Ireland's Eye: What's going on in the old sod this week
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Big Time Loser
BILLY Broom, well known in Limavady as a taxi driver and part time gardener, has shaped up and shed an astonishing 119 pounds in a mere nine months by following an extensive exercise plan at the Roe Valley Leisure Center in Limavady.
At 45 years of age, Broom would put many younger people to shame with the many hours he puts in at the gym (on average three-four days a week) and the miles he covers on the treadmill or stepper.
Despite his commitment to keeping physically active Broom constantly struggled with his weight, masking his fitness levels and proving true the adage that appearances can be deceiving.
A few months back, his weight once again started to rapidly rise and at 350 pounds, he knew more decisive action and attitude was needed if he was to get the pounds off.
"For years I struggled with my weight, especially since I got married. I would go through periods where it would come down a few stone, only to climb back up again as quickly as it came off. Despite exercising several times a week, I was eating large amounts of food and taking a few too many beers,” he said.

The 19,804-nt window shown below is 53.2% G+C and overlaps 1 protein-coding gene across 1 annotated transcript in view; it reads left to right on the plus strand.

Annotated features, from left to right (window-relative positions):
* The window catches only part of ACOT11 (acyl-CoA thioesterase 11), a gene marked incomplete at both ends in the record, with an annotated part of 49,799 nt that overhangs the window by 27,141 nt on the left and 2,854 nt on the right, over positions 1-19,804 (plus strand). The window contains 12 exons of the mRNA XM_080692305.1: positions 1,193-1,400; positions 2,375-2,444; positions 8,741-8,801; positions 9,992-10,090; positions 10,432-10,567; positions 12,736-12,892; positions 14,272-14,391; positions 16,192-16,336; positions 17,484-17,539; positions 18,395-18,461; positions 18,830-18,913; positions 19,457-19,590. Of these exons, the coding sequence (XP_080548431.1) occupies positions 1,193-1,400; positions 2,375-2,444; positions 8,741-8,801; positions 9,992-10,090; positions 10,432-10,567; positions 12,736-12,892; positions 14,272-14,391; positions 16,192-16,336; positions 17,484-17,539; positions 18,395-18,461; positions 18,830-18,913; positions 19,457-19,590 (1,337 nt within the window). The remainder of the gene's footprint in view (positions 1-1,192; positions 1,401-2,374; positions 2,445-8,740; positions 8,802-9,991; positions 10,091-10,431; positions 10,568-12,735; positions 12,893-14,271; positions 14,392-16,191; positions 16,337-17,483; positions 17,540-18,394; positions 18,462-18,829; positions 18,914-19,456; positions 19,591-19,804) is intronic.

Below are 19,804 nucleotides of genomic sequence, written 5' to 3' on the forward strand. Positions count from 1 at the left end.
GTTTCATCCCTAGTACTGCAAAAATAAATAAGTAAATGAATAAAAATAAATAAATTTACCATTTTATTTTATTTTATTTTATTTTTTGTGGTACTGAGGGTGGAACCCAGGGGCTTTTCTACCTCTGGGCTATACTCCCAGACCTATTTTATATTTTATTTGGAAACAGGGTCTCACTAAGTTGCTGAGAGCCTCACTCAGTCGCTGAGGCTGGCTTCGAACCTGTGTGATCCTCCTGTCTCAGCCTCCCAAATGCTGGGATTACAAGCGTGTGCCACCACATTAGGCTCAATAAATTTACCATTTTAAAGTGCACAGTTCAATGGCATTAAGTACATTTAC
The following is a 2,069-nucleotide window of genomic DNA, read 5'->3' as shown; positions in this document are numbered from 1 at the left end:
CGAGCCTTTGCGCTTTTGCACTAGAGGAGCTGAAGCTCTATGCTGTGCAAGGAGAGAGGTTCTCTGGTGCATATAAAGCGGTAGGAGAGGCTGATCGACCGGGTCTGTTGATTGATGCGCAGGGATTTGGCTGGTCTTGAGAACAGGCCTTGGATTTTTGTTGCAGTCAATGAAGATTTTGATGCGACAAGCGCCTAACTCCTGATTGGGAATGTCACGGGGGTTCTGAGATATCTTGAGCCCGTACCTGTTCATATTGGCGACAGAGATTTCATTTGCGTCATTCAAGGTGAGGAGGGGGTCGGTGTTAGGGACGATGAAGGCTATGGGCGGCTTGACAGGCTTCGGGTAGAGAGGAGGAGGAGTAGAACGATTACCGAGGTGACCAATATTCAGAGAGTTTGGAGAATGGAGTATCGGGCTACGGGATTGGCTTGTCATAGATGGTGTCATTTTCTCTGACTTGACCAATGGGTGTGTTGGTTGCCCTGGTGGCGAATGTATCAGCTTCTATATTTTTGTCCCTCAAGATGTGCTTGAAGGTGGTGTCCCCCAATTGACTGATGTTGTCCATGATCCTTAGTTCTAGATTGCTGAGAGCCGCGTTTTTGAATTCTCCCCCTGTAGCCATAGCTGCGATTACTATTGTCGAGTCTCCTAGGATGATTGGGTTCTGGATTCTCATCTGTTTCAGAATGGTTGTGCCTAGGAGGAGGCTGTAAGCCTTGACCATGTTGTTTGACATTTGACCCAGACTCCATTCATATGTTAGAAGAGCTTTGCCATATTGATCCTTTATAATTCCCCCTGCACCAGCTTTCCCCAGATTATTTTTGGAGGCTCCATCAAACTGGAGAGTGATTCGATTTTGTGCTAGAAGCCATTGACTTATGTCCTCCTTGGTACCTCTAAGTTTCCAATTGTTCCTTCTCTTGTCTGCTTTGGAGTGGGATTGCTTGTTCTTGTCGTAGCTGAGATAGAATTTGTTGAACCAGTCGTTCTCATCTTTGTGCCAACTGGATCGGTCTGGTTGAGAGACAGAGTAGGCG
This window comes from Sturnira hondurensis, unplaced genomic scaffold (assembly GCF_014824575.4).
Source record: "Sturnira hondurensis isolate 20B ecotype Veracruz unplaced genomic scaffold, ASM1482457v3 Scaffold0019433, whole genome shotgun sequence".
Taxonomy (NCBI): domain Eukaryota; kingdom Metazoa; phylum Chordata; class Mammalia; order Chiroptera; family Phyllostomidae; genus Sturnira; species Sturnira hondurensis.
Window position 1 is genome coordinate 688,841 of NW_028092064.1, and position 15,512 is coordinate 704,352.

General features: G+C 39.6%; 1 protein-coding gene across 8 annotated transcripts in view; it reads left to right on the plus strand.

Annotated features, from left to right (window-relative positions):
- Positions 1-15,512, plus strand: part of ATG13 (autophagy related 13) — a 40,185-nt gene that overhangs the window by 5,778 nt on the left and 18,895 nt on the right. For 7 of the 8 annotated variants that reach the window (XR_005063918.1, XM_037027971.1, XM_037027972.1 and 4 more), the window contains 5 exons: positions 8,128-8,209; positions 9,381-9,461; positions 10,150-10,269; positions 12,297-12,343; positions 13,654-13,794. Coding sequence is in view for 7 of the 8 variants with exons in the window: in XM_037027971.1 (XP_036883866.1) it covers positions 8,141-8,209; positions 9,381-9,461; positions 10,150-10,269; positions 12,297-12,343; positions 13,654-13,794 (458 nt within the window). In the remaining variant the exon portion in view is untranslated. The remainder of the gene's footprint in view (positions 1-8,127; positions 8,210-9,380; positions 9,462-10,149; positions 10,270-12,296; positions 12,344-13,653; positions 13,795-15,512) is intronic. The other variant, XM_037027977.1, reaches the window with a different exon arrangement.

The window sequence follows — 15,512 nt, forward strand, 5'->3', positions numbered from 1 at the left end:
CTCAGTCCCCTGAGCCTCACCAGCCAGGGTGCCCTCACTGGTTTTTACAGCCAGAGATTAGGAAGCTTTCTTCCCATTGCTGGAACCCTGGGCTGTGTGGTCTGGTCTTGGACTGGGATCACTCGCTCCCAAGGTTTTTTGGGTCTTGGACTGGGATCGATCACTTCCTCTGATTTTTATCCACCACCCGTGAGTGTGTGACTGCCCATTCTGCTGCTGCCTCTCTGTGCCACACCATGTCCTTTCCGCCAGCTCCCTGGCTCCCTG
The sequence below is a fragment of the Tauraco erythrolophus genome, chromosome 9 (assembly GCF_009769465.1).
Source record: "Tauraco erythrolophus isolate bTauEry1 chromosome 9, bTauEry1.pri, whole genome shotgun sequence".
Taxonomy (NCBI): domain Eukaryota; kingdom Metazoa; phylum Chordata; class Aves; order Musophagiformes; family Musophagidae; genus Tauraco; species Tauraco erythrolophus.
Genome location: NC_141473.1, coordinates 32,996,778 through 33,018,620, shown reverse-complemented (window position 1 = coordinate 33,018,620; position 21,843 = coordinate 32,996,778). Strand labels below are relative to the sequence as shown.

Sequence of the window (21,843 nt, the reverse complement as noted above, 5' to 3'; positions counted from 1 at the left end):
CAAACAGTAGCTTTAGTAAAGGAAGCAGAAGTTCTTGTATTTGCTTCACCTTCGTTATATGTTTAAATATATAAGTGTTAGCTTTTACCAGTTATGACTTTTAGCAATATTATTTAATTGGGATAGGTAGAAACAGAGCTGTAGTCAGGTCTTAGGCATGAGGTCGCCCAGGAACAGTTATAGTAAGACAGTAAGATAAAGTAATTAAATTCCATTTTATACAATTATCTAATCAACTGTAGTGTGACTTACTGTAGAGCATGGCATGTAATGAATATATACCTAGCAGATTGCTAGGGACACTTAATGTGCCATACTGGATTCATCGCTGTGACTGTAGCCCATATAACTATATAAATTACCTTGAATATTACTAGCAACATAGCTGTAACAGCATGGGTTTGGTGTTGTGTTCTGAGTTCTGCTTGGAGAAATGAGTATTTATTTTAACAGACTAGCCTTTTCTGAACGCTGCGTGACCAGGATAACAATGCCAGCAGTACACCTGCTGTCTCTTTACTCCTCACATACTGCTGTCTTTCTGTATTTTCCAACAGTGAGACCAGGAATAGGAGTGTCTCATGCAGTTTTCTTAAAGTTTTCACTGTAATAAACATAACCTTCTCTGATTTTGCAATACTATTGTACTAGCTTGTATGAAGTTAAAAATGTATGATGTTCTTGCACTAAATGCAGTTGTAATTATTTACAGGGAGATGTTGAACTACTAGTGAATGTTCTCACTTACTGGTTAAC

Broom took the decision to change his life for good nine months ago.
"I made a conscious effort to really pay attention to what I was eating -- my weekly trips to Slimming World helped here and really educated me on what to and what not to eat without ever getting hungry. I also made real efforts to reduce my beer intake. This, coupled with a more strenuous exercise regime has really paid dividends."
Broom said that losing such a huge amount of weight has really changed his life for the better. "My energy levels have improved significantly, I am sleeping much better and I can do better work outs at the gym now," he said.
As a reward for his immense work and achievement, Billy received three months complimentary membership to the gym, which he views as an "added bonus" for what he has accomplished.
A SECOND World War veteran has been reunited with his beloved long-lost sister after more than 60 years apart, thanks to a letter in a Yorkshire newspaper.
Eddie Navan, 88, who has been living in Strabane for most of his adult life, lost touch with his family when he joined the army in 1942. In April of this year the war veteran, who served in Germany, appealed for information on the Navan family in the Holbeck area of Leeds, where he grew up, through the pages of the Yorkshire Evening News.
In a simple twist of fate, Eddie's younger sister, Mary Booth, 70, who reads the newspaper daily, recognized his letter and responded to her brother immediately. The pair then put the wheels in motion for an emotional reunion, and great-grandfather of two Eddie flew over to his home town of Leeds earlier this month to meet Mary.
"Mary was only nine years old the last time I saw her. I am the oldest of the family and she is the youngest. I became separated from my family after I joined the army in 1942,” Eddie said.
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